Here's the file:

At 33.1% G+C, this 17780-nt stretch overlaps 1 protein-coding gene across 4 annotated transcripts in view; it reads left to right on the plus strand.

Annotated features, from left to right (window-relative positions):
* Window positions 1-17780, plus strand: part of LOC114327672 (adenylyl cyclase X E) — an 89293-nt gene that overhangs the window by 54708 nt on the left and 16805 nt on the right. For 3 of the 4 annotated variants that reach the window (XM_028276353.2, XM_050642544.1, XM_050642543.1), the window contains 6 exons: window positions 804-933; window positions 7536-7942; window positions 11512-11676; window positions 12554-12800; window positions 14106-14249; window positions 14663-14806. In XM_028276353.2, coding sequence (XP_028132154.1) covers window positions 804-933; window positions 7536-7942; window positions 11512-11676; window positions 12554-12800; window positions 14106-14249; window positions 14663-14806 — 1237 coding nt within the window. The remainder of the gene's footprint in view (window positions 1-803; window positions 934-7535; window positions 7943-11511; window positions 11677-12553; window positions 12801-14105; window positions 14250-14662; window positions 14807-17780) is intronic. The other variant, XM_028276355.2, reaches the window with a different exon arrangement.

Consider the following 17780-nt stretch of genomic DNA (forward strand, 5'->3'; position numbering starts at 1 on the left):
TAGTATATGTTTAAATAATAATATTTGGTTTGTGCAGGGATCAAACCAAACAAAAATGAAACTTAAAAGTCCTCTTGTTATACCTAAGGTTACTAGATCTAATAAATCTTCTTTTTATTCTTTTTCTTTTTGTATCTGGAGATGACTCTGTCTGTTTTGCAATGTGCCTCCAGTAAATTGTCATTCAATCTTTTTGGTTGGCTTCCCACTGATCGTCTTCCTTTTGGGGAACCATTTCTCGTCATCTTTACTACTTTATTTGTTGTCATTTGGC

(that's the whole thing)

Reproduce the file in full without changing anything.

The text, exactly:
At 33.1% G+C, this 17780-nt stretch overlaps 1 protein-coding gene across 4 annotated transcripts in view; it reads left to right on the plus strand.

Annotated features, from left to right (window-relative positions):
* Window positions 1-17780, plus strand: part of LOC114327672 (adenylyl cyclase X E) — an 89293-nt gene that overhangs the window by 54708 nt on the left and 16805 nt on the right. For 3 of the 4 annotated variants that reach the window (XM_028276353.2, XM_050642544.1, XM_050642543.1), the window contains 6 exons: window positions 804-933; window positions 7536-7942; window positions 11512-11676; window positions 12554-12800; window positions 14106-14249; window positions 14663-14806. In XM_028276353.2, coding sequence (XP_028132154.1) covers window positions 804-933; window positions 7536-7942; window positions 11512-11676; window positions 12554-12800; window positions 14106-14249; window positions 14663-14806 — 1237 coding nt within the window. The remainder of the gene's footprint in view (window positions 1-803; window positions 934-7535; window positions 7943-11511; window positions 11677-12553; window positions 12801-14105; window positions 14250-14662; window positions 14807-17780) is intronic. The other variant, XM_028276355.2, reaches the window with a different exon arrangement.

Consider the following 17780-nt stretch of genomic DNA (forward strand, 5'->3'; position numbering starts at 1 on the left):
TAGTATATGTTTAAATAATAATATTTGGTTTGTGCAGGGATCAAACCAAACAAAAATGAAACTTAAAAGTCCTCTTGTTATACCTAAGGTTACTAGATCTAATAAATCTTCTTTTTATTCTTTTTCTTTTTGTATCTGGAGATGACTCTGTCTGTTTTGCAATGTGCCTCCAGTAAATTGTCATTCAATCTTTTTGGTTGGCTTCCCACTGATCGTCTTCCTTTTGGGGAACCATTTCTCGTCATCTTTACTACTTTATTTGTTGTCATTTGGC